“采訪中應該表達感情，或者說是熱情，尤其想控制損失時更該如此。”公關公司Strategic Vision PR Group的首席執行官、媒體關系和危機溝通專家戴維·約翰遜說道，“他看起來過于冷靜，而且回避了一些問題。”
在737 MAX危機發生以后，波音多次應對失當，影響了原本可靠的聲譽，也損害了乘客對飛機的信心。“危機溝通的關鍵是先發制人。”約翰遜說道，“波音本該立即宣布停飛737 MAX，直到找出問題。”但據《紐約時報》報道，在3月10日埃塞俄比亞航班墜毀后，各國航空部門紛紛下令停飛737 MAX，米倫伯格卻直接找美國總統特朗普保證飛機安全。一天以后，隨著壓力變得越來越大，波音才決定出于“多加小心”考慮，向美國聯邦航空局建議暫時停飛737 MAX。
如今，波音想在航空公司和乘客心目中重建信譽任務艱巨，第一步是讓737 MAX飛機復飛。何時能實現？可能沒有最初估計那么快。今年5月下旬，美國聯邦航空局的代理局長丹尼爾·埃爾韋爾在沃思堡與全球民航當局進行了會談，他拒絕透露737 MAX具體將在何時復飛，只是說：“如果需要一年時間才能充分證明可以解除禁飛命令，那就等一年吧。”最近，美聯航將737 MAX航班的停飛時間延長到了8月初。穆尼奧茲在近日接受CNBC采訪時表示，即使737 MAX復飛，也無法“假設人們能接受，也無法假設人們可以克服心理障礙”。這意味著在應對危機方面，米倫伯格還有很長的路要走：“我們都知道，不管要贏得還是贏回公眾信任，都需要一些時間。”（財富中文網）
An important tenet of managing a corporate crisis that involves loss of human life is to show that you care. Eighty days after the fatal crash of Ethiopian Airlines Flight 302, coming five months after the doomed Lion Air Flight 610, Boeing’s Chairman and CEO Dennis Muilenburg made a serious attempt to show personal contrition for the loss of the 346 lives aboard both 737 MAX aircraft.
“I do personally apologize to the families,” he told CBS Evening News anchor Norah O’Donnell in his first interview since the two tragedies. “We feel terrible about these accidents, and we apologize for what happened. We are sorry for the loss of lives in both accidents, and that will never change. That will always be with us. I can tell you it affects me directly as a leader of this company. It’s very difficult.”
Muilenburg also admitted that implementation of the MCAS software—the new flight control system in the 737 MAX that erroneously pushed the nose of both aircraft down—was not done correctly and that communication on that problem was not what it should have been. Muilenburg’s statements in the interview are undoubtedly a step in the right direction, but the response is late—and tepid. And it will likely do nothing to keep the company from becoming a business school case study in what not to do in a crisis.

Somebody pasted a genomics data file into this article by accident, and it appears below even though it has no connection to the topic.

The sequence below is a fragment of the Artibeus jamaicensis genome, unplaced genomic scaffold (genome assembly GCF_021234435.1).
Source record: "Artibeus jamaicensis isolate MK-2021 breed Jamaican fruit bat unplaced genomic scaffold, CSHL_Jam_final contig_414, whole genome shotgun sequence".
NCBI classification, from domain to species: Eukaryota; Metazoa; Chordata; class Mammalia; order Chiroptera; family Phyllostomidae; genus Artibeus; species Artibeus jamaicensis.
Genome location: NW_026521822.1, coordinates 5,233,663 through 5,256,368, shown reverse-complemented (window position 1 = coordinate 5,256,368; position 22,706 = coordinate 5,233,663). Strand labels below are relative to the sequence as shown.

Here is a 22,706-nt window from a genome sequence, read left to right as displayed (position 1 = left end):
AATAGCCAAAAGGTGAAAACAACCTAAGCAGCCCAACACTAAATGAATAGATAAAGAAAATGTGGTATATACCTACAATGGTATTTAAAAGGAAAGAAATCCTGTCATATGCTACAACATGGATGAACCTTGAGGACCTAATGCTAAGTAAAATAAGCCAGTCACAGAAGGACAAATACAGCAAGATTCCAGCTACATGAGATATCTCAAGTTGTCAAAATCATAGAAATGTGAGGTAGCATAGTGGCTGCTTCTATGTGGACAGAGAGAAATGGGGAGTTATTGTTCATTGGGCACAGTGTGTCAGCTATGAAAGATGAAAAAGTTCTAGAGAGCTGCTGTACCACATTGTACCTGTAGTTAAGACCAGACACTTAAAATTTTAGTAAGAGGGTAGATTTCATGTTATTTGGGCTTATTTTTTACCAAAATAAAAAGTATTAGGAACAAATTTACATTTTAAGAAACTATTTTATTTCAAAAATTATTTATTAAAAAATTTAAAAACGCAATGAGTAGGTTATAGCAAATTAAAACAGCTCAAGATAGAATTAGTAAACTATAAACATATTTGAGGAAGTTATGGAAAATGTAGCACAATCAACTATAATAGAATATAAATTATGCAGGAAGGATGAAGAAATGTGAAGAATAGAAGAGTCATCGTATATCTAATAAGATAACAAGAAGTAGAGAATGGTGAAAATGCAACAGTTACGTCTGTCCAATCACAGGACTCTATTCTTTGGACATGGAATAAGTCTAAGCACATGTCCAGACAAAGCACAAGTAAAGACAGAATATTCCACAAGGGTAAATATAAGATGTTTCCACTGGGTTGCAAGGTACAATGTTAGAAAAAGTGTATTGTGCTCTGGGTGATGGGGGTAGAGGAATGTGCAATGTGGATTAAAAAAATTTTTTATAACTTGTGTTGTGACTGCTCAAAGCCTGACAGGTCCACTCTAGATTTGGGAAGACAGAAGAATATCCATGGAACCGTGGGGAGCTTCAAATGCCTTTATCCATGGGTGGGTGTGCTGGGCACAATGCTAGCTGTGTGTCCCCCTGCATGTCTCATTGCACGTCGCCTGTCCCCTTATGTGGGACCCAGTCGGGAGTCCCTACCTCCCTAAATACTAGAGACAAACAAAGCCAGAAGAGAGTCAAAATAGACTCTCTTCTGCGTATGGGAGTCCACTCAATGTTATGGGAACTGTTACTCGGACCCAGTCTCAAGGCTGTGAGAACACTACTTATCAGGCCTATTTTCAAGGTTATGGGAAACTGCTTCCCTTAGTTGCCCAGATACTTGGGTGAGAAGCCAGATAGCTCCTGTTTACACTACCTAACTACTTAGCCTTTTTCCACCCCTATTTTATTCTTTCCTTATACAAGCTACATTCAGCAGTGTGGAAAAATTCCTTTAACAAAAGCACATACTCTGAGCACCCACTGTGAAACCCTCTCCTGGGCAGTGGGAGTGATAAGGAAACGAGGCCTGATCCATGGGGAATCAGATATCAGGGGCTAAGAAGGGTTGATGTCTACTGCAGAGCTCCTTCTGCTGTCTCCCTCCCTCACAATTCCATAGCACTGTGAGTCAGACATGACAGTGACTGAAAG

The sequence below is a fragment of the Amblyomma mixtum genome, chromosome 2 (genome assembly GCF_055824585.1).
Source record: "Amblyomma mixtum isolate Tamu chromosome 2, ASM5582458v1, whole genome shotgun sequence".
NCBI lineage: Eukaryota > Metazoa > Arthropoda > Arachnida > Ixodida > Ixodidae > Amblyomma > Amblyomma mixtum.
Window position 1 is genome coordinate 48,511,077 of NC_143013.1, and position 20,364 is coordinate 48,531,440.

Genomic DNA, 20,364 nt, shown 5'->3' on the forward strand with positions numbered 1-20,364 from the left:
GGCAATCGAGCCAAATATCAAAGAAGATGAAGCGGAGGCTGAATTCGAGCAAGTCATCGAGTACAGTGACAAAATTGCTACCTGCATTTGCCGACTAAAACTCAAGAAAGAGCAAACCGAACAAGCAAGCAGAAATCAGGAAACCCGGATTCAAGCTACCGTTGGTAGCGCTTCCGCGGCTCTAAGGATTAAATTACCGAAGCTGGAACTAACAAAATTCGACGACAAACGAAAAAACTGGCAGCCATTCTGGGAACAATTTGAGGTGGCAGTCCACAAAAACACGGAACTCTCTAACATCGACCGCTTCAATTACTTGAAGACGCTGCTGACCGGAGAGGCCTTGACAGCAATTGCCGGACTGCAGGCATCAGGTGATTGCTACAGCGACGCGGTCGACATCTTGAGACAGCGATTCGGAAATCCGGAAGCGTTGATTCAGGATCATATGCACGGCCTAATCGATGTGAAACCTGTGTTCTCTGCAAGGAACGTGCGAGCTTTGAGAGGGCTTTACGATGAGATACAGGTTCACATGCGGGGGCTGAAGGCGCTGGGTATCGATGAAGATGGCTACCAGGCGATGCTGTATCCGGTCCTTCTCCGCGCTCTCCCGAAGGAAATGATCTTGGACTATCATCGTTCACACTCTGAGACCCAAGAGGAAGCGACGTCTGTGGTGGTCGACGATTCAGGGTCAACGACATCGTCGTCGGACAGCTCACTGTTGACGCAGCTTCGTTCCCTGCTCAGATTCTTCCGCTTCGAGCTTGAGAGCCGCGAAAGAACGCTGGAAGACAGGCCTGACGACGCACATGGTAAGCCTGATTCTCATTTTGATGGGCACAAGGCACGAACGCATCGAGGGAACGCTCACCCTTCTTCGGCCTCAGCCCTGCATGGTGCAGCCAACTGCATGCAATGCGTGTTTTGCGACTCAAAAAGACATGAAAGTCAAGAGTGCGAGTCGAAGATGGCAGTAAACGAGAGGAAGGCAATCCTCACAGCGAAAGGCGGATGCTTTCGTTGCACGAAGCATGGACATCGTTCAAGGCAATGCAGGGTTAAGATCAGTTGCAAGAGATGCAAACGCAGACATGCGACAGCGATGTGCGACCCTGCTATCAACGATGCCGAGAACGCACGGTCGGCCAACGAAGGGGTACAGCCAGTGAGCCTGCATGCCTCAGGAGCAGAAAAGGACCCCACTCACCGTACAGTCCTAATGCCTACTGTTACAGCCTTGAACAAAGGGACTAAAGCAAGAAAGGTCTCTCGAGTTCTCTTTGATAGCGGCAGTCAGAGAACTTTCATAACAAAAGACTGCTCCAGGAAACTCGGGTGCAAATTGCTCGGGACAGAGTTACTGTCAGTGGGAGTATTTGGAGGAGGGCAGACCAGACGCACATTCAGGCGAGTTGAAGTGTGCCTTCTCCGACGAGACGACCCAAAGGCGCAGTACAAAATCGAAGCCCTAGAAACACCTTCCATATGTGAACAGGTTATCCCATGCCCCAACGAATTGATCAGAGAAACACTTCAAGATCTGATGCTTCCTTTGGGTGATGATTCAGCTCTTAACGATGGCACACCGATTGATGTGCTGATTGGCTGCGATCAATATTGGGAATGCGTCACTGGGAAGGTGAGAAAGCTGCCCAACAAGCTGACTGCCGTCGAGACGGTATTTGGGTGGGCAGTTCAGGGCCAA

“One of the things you want during an interview, especially when you’re trying to do damage control is express emotion, express passion,” says media relations and crisis communications expert David Johnson, CEO of Strategic Vision PR Group. “He seemed overly clinical. He skirted some of her questions.”
Case in point: O’Donnell asked, “Can you imagine how terrifying that was for the people on board?” Muilenburg’s response,” We examine every dimension of these accidents. Not to try to attribute fault or point fingers, but it’s to understand end-to-end what happened.”
“That should have been a thoughtful question for him,” says Johnson. “He should have said, ‘It’s unimaginable, I cannot even think about it. My heart goes out to the family members.’”